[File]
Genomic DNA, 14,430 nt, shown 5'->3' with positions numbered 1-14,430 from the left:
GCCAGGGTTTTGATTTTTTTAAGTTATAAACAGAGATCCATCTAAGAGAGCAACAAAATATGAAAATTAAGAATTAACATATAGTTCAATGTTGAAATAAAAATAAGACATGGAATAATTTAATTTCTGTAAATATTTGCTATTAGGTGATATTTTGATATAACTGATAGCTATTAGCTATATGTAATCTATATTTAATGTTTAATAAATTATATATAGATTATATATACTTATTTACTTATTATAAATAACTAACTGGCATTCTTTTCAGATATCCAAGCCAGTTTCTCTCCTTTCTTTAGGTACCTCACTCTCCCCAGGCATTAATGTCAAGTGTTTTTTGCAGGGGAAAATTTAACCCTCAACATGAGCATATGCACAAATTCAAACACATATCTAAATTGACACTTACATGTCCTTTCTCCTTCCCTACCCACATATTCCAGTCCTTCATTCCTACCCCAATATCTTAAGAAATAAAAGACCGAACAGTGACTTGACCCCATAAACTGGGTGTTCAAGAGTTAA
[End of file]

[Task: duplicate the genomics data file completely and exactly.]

Genomic DNA, 14,430 nt, shown 5'->3' with positions numbered 1-14,430 from the left:
GCCAGGGTTTTGATTTTTTTAAGTTATAAACAGAGATCCATCTAAGAGAGCAACAAAATATGAAAATTAAGAATTAACATATAGTTCAATGTTGAAATAAAAATAAGACATGGAATAATTTAATTTCTGTAAATATTTGCTATTAGGTGATATTTTGATATAACTGATAGCTATTAGCTATATGTAATCTATATTTAATGTTTAATAAATTATATATAGATTATATATACTTATTTACTTATTATAAATAACTAACTGGCATTCTTTTCAGATATCCAAGCCAGTTTCTCTCCTTTCTTTAGGTACCTCACTCTCCCCAGGCATTAATGTCAAGTGTTTTTTGCAGGGGAAAATTTAACCCTCAACATGAGCATATGCACAAATTCAAACACATATCTAAATTGACACTTACATGTCCTTTCTCCTTCCCTACCCACATATTCCAGTCCTTCATTCCTACCCCAATATCTTAAGAAATAAAAGACCGAACAGTGACTTGACCCCATAAACTGGGTGTTCAAGAGTTAA